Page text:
John Rael, a former coach with Questa School District who was accused of raping a 14-year-old girl in 2016, walked away from Taos district court this week after a jury failed to come to a unanimous decision on his case.
The 12-person jury had spent less than a day deliberating before notifying the court of its indecision.
When presiding Judge Jeff McElroy asked on Friday (May 18) whether more time might break the deadlock, not a single juror raised their hand.
Jurors had pored over evidence presented throughout the two-day trial late into Thursday night (May 17) and continued through Friday morning. They reviewed the emotional testimony the now 16-year-old victim and her parents gave during the trial, along with a defense presented meticulously by Rael’s attorney, Alan Maestas, who sought to cast doubts as to the girl’s allegations.
On the first day of trial, the 16-year-old told the courtroom that she had become friends with Rael, who lived near her family’s home in Questa. She had worked for Rael in exchange for a small wage. On June 9, 2016, she said Rael asked her to accompany him to fix a leak at The Veterans of Foreign Wars office in Questa.
There, she said, Rael had raped her.
At the center of his defense, Maestas relied on a lie detector test that Rael had passed, slight variations in the victim’s story and the absence of evidence, including DNA, cell phone data and a journal the victim said had contained a record of the alleged rape.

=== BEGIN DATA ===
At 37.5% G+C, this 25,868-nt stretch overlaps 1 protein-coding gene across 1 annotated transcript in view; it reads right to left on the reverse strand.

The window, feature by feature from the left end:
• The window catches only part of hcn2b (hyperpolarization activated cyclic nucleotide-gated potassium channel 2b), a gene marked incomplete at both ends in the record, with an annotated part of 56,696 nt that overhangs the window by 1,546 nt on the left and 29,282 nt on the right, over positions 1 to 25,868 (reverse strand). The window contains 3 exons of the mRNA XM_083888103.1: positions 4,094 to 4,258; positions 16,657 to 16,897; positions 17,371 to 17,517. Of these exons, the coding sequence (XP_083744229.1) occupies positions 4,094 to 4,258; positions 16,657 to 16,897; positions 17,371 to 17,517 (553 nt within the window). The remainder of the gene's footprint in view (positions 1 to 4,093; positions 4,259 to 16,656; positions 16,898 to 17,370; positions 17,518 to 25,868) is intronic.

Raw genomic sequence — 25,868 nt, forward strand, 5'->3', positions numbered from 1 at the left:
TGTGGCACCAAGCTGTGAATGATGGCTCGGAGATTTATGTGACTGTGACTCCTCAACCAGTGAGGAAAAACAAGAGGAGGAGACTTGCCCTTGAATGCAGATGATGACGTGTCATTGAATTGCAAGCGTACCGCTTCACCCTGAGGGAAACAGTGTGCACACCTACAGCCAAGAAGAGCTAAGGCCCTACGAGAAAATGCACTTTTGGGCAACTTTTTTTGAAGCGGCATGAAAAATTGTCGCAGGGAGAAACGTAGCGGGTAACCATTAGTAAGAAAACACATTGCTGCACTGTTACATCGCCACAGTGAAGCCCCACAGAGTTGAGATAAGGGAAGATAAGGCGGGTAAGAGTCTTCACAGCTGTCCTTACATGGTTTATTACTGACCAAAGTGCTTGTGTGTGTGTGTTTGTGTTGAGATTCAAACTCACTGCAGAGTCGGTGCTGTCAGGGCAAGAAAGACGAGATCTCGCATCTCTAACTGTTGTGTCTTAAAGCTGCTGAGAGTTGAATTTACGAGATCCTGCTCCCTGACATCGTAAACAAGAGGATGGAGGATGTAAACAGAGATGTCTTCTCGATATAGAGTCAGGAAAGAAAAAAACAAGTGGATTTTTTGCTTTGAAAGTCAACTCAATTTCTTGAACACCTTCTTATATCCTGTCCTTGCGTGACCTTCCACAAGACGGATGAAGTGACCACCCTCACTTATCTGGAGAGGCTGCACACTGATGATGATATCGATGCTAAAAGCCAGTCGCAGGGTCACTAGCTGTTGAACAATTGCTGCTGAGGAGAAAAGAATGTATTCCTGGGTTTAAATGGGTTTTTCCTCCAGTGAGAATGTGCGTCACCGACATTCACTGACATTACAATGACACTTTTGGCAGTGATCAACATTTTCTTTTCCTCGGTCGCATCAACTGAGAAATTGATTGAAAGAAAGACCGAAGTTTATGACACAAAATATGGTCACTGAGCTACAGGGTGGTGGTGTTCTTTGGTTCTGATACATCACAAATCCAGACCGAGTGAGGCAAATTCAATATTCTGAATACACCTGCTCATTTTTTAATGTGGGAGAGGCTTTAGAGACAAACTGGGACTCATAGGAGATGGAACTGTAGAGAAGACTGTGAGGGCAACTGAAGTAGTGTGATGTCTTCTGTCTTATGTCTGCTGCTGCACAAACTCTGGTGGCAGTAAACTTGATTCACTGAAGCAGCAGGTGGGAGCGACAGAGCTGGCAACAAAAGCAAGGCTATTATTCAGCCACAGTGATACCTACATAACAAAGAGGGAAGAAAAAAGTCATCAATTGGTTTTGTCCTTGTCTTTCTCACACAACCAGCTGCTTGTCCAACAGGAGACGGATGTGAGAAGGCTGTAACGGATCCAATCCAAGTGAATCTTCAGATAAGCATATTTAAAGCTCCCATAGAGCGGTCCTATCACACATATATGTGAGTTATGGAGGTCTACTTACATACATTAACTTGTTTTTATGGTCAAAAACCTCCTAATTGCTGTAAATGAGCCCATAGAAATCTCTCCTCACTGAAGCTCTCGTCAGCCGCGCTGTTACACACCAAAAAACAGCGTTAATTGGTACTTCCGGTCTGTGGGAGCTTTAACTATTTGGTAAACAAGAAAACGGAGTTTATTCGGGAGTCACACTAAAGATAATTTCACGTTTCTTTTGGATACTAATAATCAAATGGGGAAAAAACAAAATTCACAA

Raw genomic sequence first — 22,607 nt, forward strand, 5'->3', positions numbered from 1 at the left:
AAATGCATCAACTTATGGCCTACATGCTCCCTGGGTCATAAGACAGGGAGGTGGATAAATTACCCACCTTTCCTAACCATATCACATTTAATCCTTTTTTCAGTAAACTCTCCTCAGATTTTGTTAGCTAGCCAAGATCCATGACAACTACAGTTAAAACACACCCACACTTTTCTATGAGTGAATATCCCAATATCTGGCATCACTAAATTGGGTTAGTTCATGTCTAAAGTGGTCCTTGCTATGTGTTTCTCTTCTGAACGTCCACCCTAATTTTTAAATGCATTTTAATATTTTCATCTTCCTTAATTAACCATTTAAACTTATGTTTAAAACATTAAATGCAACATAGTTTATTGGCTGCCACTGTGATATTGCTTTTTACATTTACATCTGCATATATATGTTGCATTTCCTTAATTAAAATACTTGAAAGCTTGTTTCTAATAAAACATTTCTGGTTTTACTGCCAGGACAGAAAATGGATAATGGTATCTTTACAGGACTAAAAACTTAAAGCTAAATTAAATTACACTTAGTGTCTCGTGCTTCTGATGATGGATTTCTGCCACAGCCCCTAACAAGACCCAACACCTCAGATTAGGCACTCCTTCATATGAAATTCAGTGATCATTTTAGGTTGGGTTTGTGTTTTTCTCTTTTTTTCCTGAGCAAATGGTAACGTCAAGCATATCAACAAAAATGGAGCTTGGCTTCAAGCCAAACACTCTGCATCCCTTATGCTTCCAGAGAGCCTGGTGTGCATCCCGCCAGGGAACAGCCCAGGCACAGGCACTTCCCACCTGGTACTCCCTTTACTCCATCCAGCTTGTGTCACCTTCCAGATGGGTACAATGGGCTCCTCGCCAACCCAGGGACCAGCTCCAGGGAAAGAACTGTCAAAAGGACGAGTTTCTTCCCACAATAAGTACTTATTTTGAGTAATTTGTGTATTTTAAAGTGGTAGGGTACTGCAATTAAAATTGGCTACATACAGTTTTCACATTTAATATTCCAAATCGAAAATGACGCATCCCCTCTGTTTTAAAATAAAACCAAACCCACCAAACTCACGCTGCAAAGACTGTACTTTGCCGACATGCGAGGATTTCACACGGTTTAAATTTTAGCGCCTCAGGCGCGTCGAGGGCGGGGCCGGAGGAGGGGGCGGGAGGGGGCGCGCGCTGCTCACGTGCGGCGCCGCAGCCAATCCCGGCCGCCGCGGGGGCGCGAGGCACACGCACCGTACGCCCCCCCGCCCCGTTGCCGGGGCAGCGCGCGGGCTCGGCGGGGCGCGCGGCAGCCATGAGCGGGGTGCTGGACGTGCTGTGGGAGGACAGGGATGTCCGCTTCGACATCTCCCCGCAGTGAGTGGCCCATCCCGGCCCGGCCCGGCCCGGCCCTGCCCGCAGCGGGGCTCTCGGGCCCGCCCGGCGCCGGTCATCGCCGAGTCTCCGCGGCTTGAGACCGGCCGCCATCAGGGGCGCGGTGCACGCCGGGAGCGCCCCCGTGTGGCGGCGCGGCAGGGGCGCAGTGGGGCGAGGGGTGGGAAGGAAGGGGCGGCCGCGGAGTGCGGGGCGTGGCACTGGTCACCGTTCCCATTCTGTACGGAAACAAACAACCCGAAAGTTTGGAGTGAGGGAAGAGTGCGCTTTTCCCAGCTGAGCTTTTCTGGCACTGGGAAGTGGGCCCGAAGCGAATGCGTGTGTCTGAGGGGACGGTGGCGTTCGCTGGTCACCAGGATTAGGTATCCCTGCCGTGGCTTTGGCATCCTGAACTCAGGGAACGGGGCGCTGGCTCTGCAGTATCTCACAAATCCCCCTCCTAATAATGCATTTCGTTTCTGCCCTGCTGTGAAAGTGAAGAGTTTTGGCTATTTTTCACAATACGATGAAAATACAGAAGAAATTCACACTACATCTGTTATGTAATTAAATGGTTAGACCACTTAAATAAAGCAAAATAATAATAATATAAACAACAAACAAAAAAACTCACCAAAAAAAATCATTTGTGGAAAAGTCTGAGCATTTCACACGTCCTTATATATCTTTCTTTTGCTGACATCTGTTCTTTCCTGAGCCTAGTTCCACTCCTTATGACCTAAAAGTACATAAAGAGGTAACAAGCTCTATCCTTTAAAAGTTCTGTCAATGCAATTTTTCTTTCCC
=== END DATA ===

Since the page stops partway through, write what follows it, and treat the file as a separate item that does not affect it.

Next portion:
He pointed out that the victim’s family had waited five months before reporting the incident. Maestas argued they had done so as a reaction to their daughter’s suspension from sports with the Questa School system, where Rael had volunteered as a coach.
Maestas also called Rael’s wife to the witness stand. She gave an account of Rael’s movements the day of the alleged rape, describing a situation that contradicted the victim’s allegations.
According to Tim Hasson, a prosecutor with the 8th Judicial District Attorney’s Office, however, the wife’s story was too perfectly constructed to be true.
Maestas examined a polygraph testing professional on the stand, asking him to painstakingly describe how Rael’s exam had been conducted; all the while, the defendant’s passing results were displayed on monitors in the courtroom.
During closing arguments, Hasson attempted to persuade the jury of the controversial nature of such tests, noting that several states do not allow polygraph tests to be presented as evidence in criminal cases.
Maestas argued that too many pieces of evidence were missing to convict.
Ultimately, the dueling litigators produced a divided jury, with seven finding Rael guilty and five finding him not guilty.
The case is tentatively set to return to court on June 19.